And at that moment, Willy Wonka realized that his time at the factory had come to an end. He had finally seen himself for what he was, and not even his expansive imagination could show him a fantasy of 'otherwise'.

> > pause > >

"Where are you going," demanded Charlie.

He held the door to Wonka's room open and stood with his palm splayed across the wooden paneling. Willy started, and whipped away from Charlie so he could face his trunk of luggage.

"Good afternoon, daisy," he said.

"I thought we were going to be working in the invention room today," Charlie pointed out.

For a brief, un-responsive moment, Willy wondered if he could do magic of sorts and simply ask all the clothes to fold themselves neatly, and then rush out a secret passageway and not have to have this conversation. But really, it was a bit late to begin such an admittedly useful project because there wasn't any time to work, and he had to leave, forever, near precisely now.

Charlie swallowed and tried again. He was only fifteen after all, thought Willy, a sheen of sweat broken across his forehead. The boy couldn't be so perceptive of what was going on, yet - but then, Wonka had been teaching him to become more observant. At any time now, the boy would realize his mentor's feelings. That rejection was uncessary and undesired, so -

"I'm going on a trip to Norwegia, so take care of the factory on your own," he said at last, sweeping his bangs out of his dark chocolate eyes.

"Business is truly booming over there," remarked Charlie, his eyes sliding to take in his mentor's strangely stiffened form.

"I'm - I'm not going for business."

"And I don't get to go on vacation too? Well, then you better get back soon."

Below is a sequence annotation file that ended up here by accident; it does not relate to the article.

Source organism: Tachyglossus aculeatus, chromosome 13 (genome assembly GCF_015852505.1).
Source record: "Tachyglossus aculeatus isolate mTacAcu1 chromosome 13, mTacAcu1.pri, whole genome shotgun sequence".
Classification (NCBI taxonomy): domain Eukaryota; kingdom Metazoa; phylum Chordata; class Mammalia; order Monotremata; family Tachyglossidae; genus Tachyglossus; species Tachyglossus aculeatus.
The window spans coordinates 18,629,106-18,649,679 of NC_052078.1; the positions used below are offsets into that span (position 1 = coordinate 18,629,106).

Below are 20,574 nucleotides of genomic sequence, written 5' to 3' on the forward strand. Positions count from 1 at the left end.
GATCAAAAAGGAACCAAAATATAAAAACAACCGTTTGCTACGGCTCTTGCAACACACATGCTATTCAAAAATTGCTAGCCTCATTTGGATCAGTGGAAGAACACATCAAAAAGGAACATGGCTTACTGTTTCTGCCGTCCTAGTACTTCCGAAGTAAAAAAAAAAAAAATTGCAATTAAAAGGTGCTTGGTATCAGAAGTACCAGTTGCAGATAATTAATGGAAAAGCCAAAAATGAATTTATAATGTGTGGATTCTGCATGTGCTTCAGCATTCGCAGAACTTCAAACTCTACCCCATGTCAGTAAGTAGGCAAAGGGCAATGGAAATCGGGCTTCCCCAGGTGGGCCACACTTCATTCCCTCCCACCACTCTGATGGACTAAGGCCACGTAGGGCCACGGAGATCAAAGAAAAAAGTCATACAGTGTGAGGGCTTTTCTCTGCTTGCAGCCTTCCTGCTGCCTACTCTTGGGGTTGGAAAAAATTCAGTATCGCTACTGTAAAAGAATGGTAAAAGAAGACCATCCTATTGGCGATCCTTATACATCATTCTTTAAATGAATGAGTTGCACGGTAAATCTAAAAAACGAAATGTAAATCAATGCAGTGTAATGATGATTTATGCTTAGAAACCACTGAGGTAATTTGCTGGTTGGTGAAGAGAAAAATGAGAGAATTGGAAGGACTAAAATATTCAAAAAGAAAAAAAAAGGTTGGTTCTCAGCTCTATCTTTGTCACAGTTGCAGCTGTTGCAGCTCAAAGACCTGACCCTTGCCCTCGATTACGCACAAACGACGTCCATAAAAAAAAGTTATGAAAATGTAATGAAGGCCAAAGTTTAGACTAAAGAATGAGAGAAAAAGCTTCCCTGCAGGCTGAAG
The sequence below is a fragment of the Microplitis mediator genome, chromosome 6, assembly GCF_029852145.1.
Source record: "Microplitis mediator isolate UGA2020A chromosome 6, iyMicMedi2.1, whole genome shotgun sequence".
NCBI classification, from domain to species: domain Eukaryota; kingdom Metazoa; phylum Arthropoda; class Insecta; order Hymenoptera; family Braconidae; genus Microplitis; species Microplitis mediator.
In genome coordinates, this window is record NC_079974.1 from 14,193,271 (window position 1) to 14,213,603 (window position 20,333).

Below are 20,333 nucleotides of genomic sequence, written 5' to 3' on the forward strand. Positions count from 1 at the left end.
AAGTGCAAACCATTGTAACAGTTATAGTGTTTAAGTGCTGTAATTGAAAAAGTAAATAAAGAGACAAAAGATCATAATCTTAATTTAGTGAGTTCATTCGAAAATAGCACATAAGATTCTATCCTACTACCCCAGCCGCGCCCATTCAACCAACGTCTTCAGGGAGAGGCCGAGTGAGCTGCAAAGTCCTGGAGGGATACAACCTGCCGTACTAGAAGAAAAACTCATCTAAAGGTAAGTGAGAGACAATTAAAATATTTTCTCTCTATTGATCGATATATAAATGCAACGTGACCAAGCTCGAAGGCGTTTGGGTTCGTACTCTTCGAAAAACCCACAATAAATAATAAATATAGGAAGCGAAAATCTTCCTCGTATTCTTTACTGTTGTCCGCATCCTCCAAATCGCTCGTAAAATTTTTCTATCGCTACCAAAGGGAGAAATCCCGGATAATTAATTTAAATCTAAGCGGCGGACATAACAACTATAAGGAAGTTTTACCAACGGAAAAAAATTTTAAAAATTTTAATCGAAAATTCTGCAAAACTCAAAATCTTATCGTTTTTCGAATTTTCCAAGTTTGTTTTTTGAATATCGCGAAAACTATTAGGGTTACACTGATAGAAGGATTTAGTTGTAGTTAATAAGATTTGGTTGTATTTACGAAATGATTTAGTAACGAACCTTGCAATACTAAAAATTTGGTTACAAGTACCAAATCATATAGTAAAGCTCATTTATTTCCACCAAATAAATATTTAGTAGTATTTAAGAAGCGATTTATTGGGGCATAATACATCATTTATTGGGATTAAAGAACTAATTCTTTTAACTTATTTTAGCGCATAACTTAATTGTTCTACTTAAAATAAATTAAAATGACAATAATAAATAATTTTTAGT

Willy Wonka went entirely still, before he let the words trickle from his mouth like a newborn butterfly, the wings wet and tightly shut together. "I don't intend on returning."

How could such pure words be so painful?

"You can't leave!" Charlie exclaimed, horrified and not entirely believing, his face pale and his eyes entirely too wide, "There's no way that I could be ready to take care of the factory like that."

"Oh, but you are," Willy waved this off, "You're ready whenever you need to be. You could've been ready months ago, actually. From the moment you first came to this factory."

"No, that's not true. I - I don't know how to make the chocolate room cold," he refuted.

"Neither do I," said Wonka, apparently back to packing his odd arrays of clothes, "Of course, the room is set at Standard temperature of Chocolate. If you just imagine the coldness being right, it will keep itself..."

"If I just imagine it? Fantasy into action, that's what you're always telling me, isn't it?" asked Charlie, his face suddenly red with indignation and perhaps a tinge of fear. "I can try, but sometimes, well, I don't know how to take action onto some things, not yet. Not on my own. I thought you were planning on teaching me for - well, for at least five, ten more years. I haven't seen all the rooms by the elevator, yet!"

"And I've barely seen them all, don't fret over it," said Wonka, stuffing a pair of archaille socks into his pile.

"Mr. Wonka, please, you have to explain the rooms to me, first, and - and for chrissakes, stop packing for a single second, won't you?"

To Charlie's surprise, Willy stopped. He rested his hands on the edge of his luggage; he closed his eyes. He moved a deep breath through his lungs before shifting around to look at his protege, and nodded for him to continue.

"I - I'll screw things up. For certain. I'm not ready," Charlie continued, his voice nearly whiny with worry, "Is this about school? I'll quit school. If I have to, to make you stay, I will..."